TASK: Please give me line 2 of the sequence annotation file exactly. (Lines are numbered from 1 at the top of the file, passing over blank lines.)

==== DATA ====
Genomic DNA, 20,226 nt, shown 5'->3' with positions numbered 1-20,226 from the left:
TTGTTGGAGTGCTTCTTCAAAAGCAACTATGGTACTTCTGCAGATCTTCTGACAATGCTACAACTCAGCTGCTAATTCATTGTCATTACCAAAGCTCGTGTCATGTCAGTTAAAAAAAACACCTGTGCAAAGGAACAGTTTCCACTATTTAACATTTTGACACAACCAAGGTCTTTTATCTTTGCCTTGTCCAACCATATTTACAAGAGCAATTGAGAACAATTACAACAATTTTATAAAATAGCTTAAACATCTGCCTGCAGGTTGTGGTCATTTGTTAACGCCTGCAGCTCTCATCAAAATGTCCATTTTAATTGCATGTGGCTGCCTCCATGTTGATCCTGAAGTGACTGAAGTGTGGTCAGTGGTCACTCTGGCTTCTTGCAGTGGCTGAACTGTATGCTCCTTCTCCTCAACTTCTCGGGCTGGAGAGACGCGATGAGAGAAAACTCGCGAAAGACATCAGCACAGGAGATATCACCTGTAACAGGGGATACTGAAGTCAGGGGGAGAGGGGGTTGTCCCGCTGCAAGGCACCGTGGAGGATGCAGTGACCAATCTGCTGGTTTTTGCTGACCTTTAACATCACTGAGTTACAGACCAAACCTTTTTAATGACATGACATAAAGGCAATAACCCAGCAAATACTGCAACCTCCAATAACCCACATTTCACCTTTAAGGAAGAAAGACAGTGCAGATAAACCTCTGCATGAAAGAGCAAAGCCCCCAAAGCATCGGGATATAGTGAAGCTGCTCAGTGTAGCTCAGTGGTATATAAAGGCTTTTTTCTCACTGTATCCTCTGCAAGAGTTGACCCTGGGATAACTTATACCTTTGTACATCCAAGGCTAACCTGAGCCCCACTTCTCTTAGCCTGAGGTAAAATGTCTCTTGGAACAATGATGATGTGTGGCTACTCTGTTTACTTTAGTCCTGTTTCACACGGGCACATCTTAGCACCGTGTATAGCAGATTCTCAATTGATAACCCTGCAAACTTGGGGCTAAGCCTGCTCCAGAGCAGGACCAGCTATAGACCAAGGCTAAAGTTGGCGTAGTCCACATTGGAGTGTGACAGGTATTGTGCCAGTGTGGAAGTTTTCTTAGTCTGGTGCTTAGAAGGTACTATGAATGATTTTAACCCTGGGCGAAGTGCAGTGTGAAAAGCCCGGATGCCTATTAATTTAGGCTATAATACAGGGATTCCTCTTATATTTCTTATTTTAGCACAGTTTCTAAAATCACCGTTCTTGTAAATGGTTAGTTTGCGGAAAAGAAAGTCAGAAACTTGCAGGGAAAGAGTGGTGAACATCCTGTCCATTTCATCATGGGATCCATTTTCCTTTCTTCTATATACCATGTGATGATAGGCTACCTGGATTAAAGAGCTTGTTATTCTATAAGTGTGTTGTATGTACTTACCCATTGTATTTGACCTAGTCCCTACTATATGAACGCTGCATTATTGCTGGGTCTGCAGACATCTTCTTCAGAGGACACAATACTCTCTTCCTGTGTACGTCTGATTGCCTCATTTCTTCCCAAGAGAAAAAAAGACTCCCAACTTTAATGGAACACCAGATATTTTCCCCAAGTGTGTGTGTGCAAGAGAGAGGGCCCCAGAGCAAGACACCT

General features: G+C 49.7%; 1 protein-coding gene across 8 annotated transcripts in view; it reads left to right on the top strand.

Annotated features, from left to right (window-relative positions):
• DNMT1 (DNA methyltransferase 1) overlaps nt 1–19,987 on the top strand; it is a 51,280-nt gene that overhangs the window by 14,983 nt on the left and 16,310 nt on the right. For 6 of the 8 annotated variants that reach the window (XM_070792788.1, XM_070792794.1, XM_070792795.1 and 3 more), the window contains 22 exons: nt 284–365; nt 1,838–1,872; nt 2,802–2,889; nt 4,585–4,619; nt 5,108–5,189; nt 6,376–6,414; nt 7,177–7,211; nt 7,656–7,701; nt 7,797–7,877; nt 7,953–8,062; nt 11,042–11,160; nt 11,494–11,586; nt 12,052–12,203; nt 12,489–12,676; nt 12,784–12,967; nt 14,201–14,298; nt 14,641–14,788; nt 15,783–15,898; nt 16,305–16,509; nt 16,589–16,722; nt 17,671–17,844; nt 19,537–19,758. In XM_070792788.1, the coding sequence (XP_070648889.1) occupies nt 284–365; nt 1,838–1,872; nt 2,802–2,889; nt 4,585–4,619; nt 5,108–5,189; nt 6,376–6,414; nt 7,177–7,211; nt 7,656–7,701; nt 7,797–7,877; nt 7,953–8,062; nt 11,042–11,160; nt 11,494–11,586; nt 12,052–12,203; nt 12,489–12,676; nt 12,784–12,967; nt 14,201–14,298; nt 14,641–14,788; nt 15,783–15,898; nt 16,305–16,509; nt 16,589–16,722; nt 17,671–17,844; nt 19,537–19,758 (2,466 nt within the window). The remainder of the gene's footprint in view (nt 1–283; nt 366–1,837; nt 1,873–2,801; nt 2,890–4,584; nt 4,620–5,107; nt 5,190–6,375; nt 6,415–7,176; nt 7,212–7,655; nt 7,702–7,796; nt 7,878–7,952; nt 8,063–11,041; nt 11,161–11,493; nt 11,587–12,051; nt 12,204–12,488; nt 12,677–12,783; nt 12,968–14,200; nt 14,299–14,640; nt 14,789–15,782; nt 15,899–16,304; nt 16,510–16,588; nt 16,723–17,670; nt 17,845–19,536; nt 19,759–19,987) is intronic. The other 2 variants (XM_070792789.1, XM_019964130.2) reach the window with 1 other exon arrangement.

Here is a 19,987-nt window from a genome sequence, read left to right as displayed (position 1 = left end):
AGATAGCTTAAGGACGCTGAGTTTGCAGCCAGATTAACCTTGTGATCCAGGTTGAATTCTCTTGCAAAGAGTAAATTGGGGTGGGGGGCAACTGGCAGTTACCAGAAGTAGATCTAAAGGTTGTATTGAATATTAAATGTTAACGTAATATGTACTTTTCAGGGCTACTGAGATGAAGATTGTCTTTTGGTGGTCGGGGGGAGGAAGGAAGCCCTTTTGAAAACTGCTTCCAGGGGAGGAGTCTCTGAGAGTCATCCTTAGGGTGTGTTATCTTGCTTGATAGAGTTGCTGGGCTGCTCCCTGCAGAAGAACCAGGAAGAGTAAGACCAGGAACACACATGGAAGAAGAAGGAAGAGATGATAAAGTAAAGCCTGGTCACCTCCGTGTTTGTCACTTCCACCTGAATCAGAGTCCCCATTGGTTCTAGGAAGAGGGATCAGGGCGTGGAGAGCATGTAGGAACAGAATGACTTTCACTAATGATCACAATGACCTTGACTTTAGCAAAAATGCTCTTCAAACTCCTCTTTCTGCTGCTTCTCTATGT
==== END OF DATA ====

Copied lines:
TTGTTGGAGTGCTTCTTCAAAAGCAACTATGGTACTTCTGCAGATCTTCTGACAATGCTACAACTCAGCTGCTAATTCATTGTCATTACCAAAGCTCGTGTCATGTCAGTTAAAAAAAACACCTGTGCAAAGGAACAGTTTCCACTATTTAACATTTTGACACAACCAAGGTCTTTTATCTTTGCCTTGTCCAACCATATTTACAAGAGCAATTGAGAACAATTACAACAATTTTATAAAATAGCTTAAACATCTGCCTGCAGGTTGTGGTCATTTGTTAACGCCTGCAGCTCTCATCAAAATGTCCATTTTAATTGCATGTGGCTGCCTCCATGTTGATCCTGAAGTGACTGAAGTGTGGTCAGTGGTCACTCTGGCTTCTTGCAGTGGCTGAACTGTATGCTCCTTCTCCTCAACTTCTCGGGCTGGAGAGACGCGATGAGAGAAAACTCGCGAAAGACATCAGCACAGGAGATATCACCTGTAACAGGGGATACTGAAGTCAGGGGGAGAGGGGGTTGTCCCGCTGCAAGGCACCGTGGAGGATGCAGTGACCAATCTGCTGGTTTTTGCTGACCTTTAACATCACTGAGTTACAGACCAAACCTTTTTAATGACATGACATAAAGGCAATAACCCAGCAAATACTGCAACCTCCAATAACCCACATTTCACCTTTAAGGAAGAAAGACAGTGCAGATAAACCTCTGCATGAAAGAGCAAAGCCCCCAAAGCATCGGGATATAGTGAAGCTGCTCAGTGTAGCTCAGTGGTATATAAAGGCTTTTTTCTCACTGTATCCTCTGCAAGAGTTGACCCTGGGATAACTTATACCTTTGTACATCCAAGGCTAACCTGAGCCCCACTTCTCTTAGCCTGAGGTAAAATGTCTCTTGGAACAATGATGATGTGTGGCTACTCTGTTTACTTTAGTCCTGTTTCACACGGGCACATCTTAGCACCGTGTATAGCAGATTCTCAATTGATAACCCTGCAAACTTGGGGCTAAGCCTGCTCCAGAGCAGGACCAGCTATAGACCAAGGCTAAAGTTGGCGTAGTCCACATTGGAGTGTGACAGGTATTGTGCCAGTGTGGAAGTTTTCTTAGTCTGGTGCTTAGAAGGTACTATGAATGATTTTAACCCTGGGCGAAGTGCAGTGTGAAAAGCCCGGATGCCTATTAATTTAGGCTATAATACAGGGATTCCTCTTATATTTCTTATTTTAGCACAGTTTCTAAAATCACCGTTCTTGTAAATGGTTAGTTTGCGGAAAAGAAAGTCAGAAACTTGCAGGGAAAGAGTGGTGAACATCCTGTCCATTTCATCATGGGATCCATTTTCCTTTCTTCTATATACCATGTGATGATAGGCTACCTGGATTAAAGAGCTTGTTATTCTATAAGTGTGTTGTATGTACTTACCCATTGTATTTGACCTAGTCCCTACTATATGAACGCTGCATTATTGCTGGGTCTGCAGACATCTTCTTCAGAGGACACAATACTCTCTTCCTGTGTACGTCTGATTGCCTCATTTCTTCCCAAGAGAAAAAAAGACTCCCAACTTTAATGGAACACCAGATATTTTCCCCAAGTGTGTGTGTGCAAGAGAGAGGGCCCCAGAGCAAGACACCT